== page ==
FTC tells PayPerPost to knock it off

Facebooktwittergoogle_plusredditpinterestlinkedinmail

From my friend Leigh Himel, CEO of Oponia Networks, comes word that the U.S. Federal Trade Commission has put out a statement on word-of-mouth marketing practices — you know, the kind where someone gives you a phone or something and hopes that you write about it on your blog. The FTC was asked to look into it by Commercial Alert, a non-profit organization that says it tries to keep commercial culture from “subverting the higher values of family, community, environmental integrity and democracy.”

wordofrmouth.jpg

Call this one the PayPerPost rule, after the blog payola company that pays you to write about their clients but doesn’t make you disclose your compensation (I’ve written about them here and here). As the FTC statement puts it (PDF link), the petition from Commercial Alert:

Raised concerns about a specific type of amplified word-of-mouth marketing, specifically the practice of marketers paying a consumer (the “sponsored consumer”) to distribute a message to other consumers without disclosing the nature of the sponsored consumer’s relationship with the marketer.

As the Washington Post story describes it, word-of-mouth marketing is already covered by existing legislation, but the FTC wanted to make a specific statement to the effect that not disclosing the relationship between seller and consumer advocate is misleading, and that “such marketing could be deceptive if consumers were more likely to trust the product’s endorser “based on their assumed independence from the marketer.” Which is, of course, the whole raison d’etre behind PayPerPost.

Dr. Tony at Deep Jive Interests points out that this could have a spinoff effects on affiliate marketing as well. But wait, my friend Stuart says: what about those travel reviews in the newspaper where the writer got a free trip to Cabo? They’d better hope the FTC isn’t reading. According to the statement, “staff will determine on a case-by-case basis whether law enforcement action is appropriate.” Scott Karp at Publishing 2.0 has some thoughts about it too.

Comments (4)

  1. Tom Hynes wrote::

    Mathew,
    Here at Dealarmy.com we are just getting into the affiliates programs. I see the posting of a link to an affiliate deal on one’s site as something very different compared to writing a blog entry endorsing a particular product or service. Do you agree?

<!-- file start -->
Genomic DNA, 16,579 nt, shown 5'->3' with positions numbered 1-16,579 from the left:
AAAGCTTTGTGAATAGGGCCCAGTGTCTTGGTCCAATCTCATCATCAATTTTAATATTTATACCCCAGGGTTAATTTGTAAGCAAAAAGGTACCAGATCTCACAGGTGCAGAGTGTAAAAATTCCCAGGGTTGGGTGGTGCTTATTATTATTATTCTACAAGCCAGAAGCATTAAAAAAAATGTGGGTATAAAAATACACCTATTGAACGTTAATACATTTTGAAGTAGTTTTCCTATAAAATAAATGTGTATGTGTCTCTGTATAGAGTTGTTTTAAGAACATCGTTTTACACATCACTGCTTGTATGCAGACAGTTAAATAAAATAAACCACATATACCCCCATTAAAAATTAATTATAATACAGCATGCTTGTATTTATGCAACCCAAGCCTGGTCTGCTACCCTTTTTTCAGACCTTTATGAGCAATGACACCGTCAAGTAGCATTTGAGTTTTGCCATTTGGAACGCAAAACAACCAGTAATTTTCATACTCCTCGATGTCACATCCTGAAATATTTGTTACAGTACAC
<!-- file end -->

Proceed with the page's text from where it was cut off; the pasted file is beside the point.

Tuesday, December 12, 2006 at 10:50 pm #
  2. Mathew Ingram wrote::

    I would agree, Tom — depending on how it is done. In any case, the FTC seems to consider it to be the seller’s responsibility to disclose any relationship (i.e. the one offering the affiliate deal). But IANAL.

    Tuesday, December 12, 2006 at 10:55 pm #
  3. Shawn Honnick wrote::

    Bad idea to bring in FTC on this kind of thing. Movies that are paid for product placement in scenes are not required to disclose this information in the credits. While I do feel strongly that PayPerPost is especially tacky and insulting to all who write and read blogs, government regulation can also get a little stinky and rude at times.

    Wednesday, December 13, 2006 at 12:06 am #
  4. Mathew Ingram wrote::

    Thanks for the comment, Shawn. I don’t think there are the same trust issues with movies, but I see your point about government involvement.

    Wednesday, December 13, 2006 at 8:54 am #

Trackbacks/Pingbacks (15)

  1. ニュースサバイバー on Wednesday, December 13, 2006 at 5:28 pm

    ■メール営業崩壊の兆し/『オンライン不動産ブログ』から(Google Blog Search: WEB2.0) http://fudou3.jugem.cc/?eid=2763 â– FTC tells PayPerPost to knock it off(Google Blog Search: WEB2.0) http://www.mathewingram.com/work/2006/12/12/ftc-tells-payperpost-to-knock-it-off/ â– Second shot from Paris(Google Blog Search: WEB2.0) http://www.megite.com/technology/1165964357/1#item_10 â– Google is in Firefox’s corner now…(Google Blog Search: WEB2.0) http://clipmarks.com/clipmark/6D84F4C8-F599-451B-8A0D-379428886BAB/